Ian Hislop Mocks Government's 'Tin-Eared' Rwanda Policy On Question Time

“I’m amazed you can still say 'Rwanda' with a straight face," journalist tells immigration minister Robert Jenrick.

Ian Hislop has blasted the government’s “tin-eared” Rwanda policy as he criticised an asylum system that has “completely failed”.

On BBC Question Time on Thursday, the Private Eye editor mocked Robert Jenrick when the immigration minister defended the scheme.

The UK government’s plan – unveiled in April – involves “offshoring” the processing of asylum seekers thousands of miles away in Rwanda.

On the show, which this week came from Rugby, Jenrick cited the policy when quizzed on the issue of trafficking migrants on small boats across the Channel, which the government has promised to crack down on.

But the Have I Got New For You host seized on his words.

Hislop: “I’m amazed you can still say ‘Rwanda’ with a straight face. I mean that’s an extraordinary achievement.”

Jenrick: “Ian, why do you say that?”

Hislop: “Deporting people to the scene of a former holocaust still strikes me as a bit tin-eared.”

Jenrick: “In the high court before Christmas, (it) studied all of our plans, and studied the situation in Rwanda, and concluded, not only was our policy lawful, but Rwanda is a safe country.”

The 1994 mass killing in Rwanda left 800,000 dead.

Journalist and broadcaster Ruth Wishart, another panelist on the show, also criticised the language surrounding the policy, saying “peas get processed, people don’t get processed”.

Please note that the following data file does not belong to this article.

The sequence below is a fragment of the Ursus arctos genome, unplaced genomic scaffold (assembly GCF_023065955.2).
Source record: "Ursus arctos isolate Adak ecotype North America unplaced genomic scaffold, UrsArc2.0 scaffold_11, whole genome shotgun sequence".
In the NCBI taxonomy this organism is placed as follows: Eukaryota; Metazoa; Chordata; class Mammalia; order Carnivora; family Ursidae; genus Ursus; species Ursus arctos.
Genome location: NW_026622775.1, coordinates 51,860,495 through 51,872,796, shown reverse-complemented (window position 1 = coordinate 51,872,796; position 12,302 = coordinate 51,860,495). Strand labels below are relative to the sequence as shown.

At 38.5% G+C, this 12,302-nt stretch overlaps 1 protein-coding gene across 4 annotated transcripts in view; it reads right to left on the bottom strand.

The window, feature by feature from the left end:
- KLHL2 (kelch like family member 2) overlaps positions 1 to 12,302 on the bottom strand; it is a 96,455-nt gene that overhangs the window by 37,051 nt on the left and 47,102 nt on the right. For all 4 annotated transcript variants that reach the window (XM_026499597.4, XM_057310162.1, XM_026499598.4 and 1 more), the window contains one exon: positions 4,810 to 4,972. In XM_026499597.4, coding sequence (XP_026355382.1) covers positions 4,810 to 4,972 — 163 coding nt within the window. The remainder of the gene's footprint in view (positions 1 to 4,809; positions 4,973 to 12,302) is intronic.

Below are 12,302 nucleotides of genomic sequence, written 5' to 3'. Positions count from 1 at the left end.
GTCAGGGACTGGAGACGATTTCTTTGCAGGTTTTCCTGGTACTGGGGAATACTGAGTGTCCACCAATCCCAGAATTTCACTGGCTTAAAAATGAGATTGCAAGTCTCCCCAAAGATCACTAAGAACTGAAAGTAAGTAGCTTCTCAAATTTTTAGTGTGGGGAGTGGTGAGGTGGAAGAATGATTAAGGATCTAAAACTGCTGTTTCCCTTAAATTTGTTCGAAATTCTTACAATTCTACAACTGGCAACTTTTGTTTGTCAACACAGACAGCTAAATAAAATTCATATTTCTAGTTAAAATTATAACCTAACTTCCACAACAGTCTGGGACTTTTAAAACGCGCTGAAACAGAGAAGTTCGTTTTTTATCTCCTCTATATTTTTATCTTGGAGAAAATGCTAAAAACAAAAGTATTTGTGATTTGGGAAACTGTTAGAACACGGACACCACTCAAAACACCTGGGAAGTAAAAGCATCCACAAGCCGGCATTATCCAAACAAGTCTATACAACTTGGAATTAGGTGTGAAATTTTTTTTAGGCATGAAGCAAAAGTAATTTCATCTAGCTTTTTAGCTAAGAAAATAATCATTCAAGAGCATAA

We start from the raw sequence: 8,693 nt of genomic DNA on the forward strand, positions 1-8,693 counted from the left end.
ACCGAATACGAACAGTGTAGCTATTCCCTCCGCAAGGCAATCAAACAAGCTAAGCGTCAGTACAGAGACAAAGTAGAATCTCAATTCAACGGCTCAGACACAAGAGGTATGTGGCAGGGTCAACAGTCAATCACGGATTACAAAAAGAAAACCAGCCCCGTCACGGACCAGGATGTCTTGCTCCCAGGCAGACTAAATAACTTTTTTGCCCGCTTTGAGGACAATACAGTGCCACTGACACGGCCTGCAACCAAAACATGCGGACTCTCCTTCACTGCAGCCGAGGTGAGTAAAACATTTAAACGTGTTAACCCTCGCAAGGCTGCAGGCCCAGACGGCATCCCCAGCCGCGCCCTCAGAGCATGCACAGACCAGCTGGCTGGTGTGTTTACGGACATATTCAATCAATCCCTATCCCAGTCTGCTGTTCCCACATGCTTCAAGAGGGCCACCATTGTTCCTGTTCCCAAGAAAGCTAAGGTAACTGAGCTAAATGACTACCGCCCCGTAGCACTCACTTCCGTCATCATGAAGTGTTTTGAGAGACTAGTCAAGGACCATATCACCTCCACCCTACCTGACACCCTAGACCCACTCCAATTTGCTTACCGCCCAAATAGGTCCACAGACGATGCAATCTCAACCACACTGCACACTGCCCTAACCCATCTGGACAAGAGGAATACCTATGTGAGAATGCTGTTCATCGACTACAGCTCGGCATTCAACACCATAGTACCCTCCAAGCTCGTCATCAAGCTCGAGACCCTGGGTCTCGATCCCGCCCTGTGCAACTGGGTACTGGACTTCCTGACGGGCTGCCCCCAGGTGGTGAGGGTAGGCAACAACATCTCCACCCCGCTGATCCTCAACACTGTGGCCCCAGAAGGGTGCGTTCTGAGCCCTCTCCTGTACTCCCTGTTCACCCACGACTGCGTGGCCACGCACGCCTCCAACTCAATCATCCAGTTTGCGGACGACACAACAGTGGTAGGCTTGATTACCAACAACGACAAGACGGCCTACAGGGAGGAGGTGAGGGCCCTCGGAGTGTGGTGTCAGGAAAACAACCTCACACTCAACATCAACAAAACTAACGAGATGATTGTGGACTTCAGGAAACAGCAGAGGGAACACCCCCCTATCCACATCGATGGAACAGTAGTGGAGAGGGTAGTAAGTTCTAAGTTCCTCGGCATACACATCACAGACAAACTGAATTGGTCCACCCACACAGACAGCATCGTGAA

No asylum seekers have so far been sent to Rwanda after the European Court of Human Rights blocked the first deportation flight last June.

However, the High Court ruled in December that the policy is legal.

The TV exchange came against the backdrop of the arrest of 15 people after violence erupted during a demonstration outside the Suites Hotel in Knowsley, which houses asylum seekers, on Friday night.

The incident prompted Hislop to take Jenrick to task again over immigration policy, arguing migrants are deliberately placed in deprived areas and their care is outsourced to badly-run companies.

He said: “To blame asylum seekers in hotels for being there, when the system has completely failed, seems to be encouraging people to go round there with hammers, smash up police cars and say it’s your fault you’re here.”

A Tory minister last week cast doubt on his own government’s Rwanda plan.

Andrew Mitchell said the controversial scheme would only have “marginal benefit” in stopping small boats from crossing the Channel.

Before he became a minister, Mitchell said the Rwanda scheme was “immoral”.


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